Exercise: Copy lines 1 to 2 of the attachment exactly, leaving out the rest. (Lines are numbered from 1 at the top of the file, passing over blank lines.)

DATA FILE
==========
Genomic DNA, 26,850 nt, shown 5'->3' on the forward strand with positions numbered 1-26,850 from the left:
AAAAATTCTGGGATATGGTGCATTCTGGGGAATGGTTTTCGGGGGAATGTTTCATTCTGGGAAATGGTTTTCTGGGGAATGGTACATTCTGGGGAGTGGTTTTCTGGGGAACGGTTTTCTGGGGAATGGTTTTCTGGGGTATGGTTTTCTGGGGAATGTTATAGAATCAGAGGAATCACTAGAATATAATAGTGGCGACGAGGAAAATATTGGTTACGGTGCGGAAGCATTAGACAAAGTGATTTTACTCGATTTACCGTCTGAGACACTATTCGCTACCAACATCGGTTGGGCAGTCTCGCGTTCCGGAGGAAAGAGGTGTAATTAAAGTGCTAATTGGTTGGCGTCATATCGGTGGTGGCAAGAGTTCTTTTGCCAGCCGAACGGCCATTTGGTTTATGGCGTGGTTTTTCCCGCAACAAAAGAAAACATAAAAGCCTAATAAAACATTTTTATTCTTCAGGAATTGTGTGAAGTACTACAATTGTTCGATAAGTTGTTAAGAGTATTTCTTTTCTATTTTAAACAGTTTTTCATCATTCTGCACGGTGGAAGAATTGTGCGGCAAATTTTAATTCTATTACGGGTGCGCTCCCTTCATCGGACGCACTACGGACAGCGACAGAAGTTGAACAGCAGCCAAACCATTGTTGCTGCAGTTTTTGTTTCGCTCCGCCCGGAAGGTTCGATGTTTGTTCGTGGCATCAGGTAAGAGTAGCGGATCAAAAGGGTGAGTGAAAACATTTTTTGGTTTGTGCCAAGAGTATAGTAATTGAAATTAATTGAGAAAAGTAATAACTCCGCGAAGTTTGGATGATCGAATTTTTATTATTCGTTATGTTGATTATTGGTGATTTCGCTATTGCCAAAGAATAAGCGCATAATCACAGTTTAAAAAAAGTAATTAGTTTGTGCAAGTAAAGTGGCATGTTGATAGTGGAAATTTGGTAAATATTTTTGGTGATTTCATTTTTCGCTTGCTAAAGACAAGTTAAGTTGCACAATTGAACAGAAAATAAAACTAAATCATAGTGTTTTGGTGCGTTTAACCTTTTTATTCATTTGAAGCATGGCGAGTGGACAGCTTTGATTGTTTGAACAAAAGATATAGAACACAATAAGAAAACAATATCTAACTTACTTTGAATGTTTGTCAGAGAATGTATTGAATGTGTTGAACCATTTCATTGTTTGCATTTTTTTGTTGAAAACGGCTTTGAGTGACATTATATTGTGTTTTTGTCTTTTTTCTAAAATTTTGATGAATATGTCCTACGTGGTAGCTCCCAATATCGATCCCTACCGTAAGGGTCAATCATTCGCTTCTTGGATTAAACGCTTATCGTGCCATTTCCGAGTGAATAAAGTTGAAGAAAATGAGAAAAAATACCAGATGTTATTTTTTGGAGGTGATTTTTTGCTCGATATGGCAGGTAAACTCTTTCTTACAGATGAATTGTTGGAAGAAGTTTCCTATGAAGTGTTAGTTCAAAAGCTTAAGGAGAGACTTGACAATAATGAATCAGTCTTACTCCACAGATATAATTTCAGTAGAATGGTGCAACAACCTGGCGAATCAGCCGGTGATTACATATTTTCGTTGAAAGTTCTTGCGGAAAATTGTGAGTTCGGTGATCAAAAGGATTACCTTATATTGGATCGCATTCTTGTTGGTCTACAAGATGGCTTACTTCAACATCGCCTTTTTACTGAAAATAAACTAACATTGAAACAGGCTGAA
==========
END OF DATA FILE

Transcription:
Genomic DNA, 26,850 nt, shown 5'->3' on the forward strand with positions numbered 1-26,850 from the left:
AAAAATTCTGGGATATGGTGCATTCTGGGGAATGGTTTTCGGGGGAATGTTTCATTCTGGGAAATGGTTTTCTGGGGAATGGTACATTCTGGGGAGTGGTTTTCTGGGGAACGGTTTTCTGGGGAATGGTTTTCTGGGGTATGGTTTTCTGGGGAATGTTATAGAATCAGAGGAATCACTAGAATATAATAGTGGCGACGAGGAAAATATTGGTTACGGTGCGGAAGCATTAGACAAAGTGATTTTACTCGATTTACCGTCTGAGACACTATTCGCTACCAACATCGGTTGGGCAGTCTCGCGTTCCGGAGGAAAGAGGTGTAATTAAAGTGCTAATTGGTTGGCGTCATATCGGTGGTGGCAAGAGTTCTTTTGCCAGCCGAACGGCCATTTGGTTTATGGCGTGGTTTTTCCCGCAACAAAAGAAAACATAAAAGCCTAATAAAACATTTTTATTCTTCAGGAATTGTGTGAAGTACTACAATTGTTCGATAAGTTGTTAAGAGTATTTCTTTTCTATTTTAAACAGTTTTTCATCATTCTGCACGGTGGAAGAATTGTGCGGCAAATTTTAATTCTATTACGGGTGCGCTCCCTTCATCGGACGCACTACGGACAGCGACAGAAGTTGAACAGCAGCCAAACCATTGTTGCTGCAGTTTTTGTTTCGCTCCGCCCGGAAGGTTCGATGTTTGTTCGTGGCATCAGGTAAGAGTAGCGGATCAAAAGGGTGAGTGAAAACATTTTTTGGTTTGTGCCAAGAGTATAGTAATTGAAATTAATTGAGAAAAGTAATAACTCCGCGAAGTTTGGATGATCGAATTTTTATTATTCGTTATGTTGATTATTGGTGATTTCGCTATTGCCAAAGAATAAGCGCATAATCACAGTTTAAAAAAAGTAATTAGTTTGTGCAAGTAAAGTGGCATGTTGATAGTGGAAATTTGGTAAATATTTTTGGTGATTTCATTTTTCGCTTGCTAAAGACAAGTTAAGTTGCACAATTGAACAGAAAATAAAACTAAATCATAGTGTTTTGGTGCGTTTAACCTTTTTATTCATTTGAAGCATGGCGAGTGGACAGCTTTGATTGTTTGAACAAAAGATATAGAACACAATAAGAAAACAATATCTAACTTACTTTGAATGTTTGTCAGAGAATGTATTGAATGTGTTGAACCATTTCATTGTTTGCATTTTTTTGTTGAAAACGGCTTTGAGTGACATTATATTGTGTTTTTGTCTTTTTTCTAAAATTTTGATGAATATGTCCTACGTGGTAGCTCCCAATATCGATCCCTACCGTAAGGGTCAATCATTCGCTTCTTGGATTAAACGCTTATCGTGCCATTTCCGAGTGAATAAAGTTGAAGAAAATGAGAAAAAATACCAGATGTTATTTTTTGGAGGTGATTTTTTGCTCGATATGGCAGGTAAACTCTTTCTTACAGATGAATTGTTGGAAGAAGTTTCCTATGAAGTGTTAGTTCAAAAGCTTAAGGAGAGACTTGACAATAATGAATCAGTCTTACTCCACAGATATAATTTCAGTAGAATGGTGCAACAACCTGGCGAATCAGCCGGTGATTACATATTTTCGTTGAAAGTTCTTGCGGAAAATTGTGAGTTCGGTGATCAAAAGGATTACCTTATATTGGATCGCATTCTTGTTGGTCTACAAGATGGCTTACTTCAACATCGCCTTTTTACTGAAAATAAACTAACATTGAAACAGGCTGAA